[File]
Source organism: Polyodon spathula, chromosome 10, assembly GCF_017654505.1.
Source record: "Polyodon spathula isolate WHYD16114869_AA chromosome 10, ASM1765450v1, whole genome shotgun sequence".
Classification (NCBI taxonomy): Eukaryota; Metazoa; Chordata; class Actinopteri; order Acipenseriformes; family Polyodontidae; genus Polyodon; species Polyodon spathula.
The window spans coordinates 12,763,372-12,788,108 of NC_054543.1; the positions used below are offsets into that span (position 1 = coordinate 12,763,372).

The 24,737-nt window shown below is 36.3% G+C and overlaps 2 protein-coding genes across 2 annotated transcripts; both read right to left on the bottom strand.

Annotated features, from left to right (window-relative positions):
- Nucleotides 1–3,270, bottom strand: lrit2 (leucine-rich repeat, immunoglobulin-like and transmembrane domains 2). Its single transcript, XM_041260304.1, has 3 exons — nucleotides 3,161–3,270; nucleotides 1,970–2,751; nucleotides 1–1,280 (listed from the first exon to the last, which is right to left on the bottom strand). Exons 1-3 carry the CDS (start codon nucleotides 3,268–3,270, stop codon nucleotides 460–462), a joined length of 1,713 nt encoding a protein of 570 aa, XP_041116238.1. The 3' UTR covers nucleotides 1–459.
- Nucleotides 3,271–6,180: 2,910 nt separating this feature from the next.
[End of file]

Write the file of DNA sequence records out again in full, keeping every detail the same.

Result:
Source organism: Polyodon spathula, chromosome 10, assembly GCF_017654505.1.
Source record: "Polyodon spathula isolate WHYD16114869_AA chromosome 10, ASM1765450v1, whole genome shotgun sequence".
Classification (NCBI taxonomy): Eukaryota; Metazoa; Chordata; class Actinopteri; order Acipenseriformes; family Polyodontidae; genus Polyodon; species Polyodon spathula.
The window spans coordinates 12,763,372-12,788,108 of NC_054543.1; the positions used below are offsets into that span (position 1 = coordinate 12,763,372).

The 24,737-nt window shown below is 36.3% G+C and overlaps 2 protein-coding genes across 2 annotated transcripts; both read right to left on the bottom strand.

Annotated features, from left to right (window-relative positions):
- Nucleotides 1–3,270, bottom strand: lrit2 (leucine-rich repeat, immunoglobulin-like and transmembrane domains 2). Its single transcript, XM_041260304.1, has 3 exons — nucleotides 3,161–3,270; nucleotides 1,970–2,751; nucleotides 1–1,280 (listed from the first exon to the last, which is right to left on the bottom strand). Exons 1-3 carry the CDS (start codon nucleotides 3,268–3,270, stop codon nucleotides 460–462), a joined length of 1,713 nt encoding a protein of 570 aa, XP_041116238.1. The 3' UTR covers nucleotides 1–459.
- Nucleotides 3,271–6,180: 2,910 nt separating this feature from the next.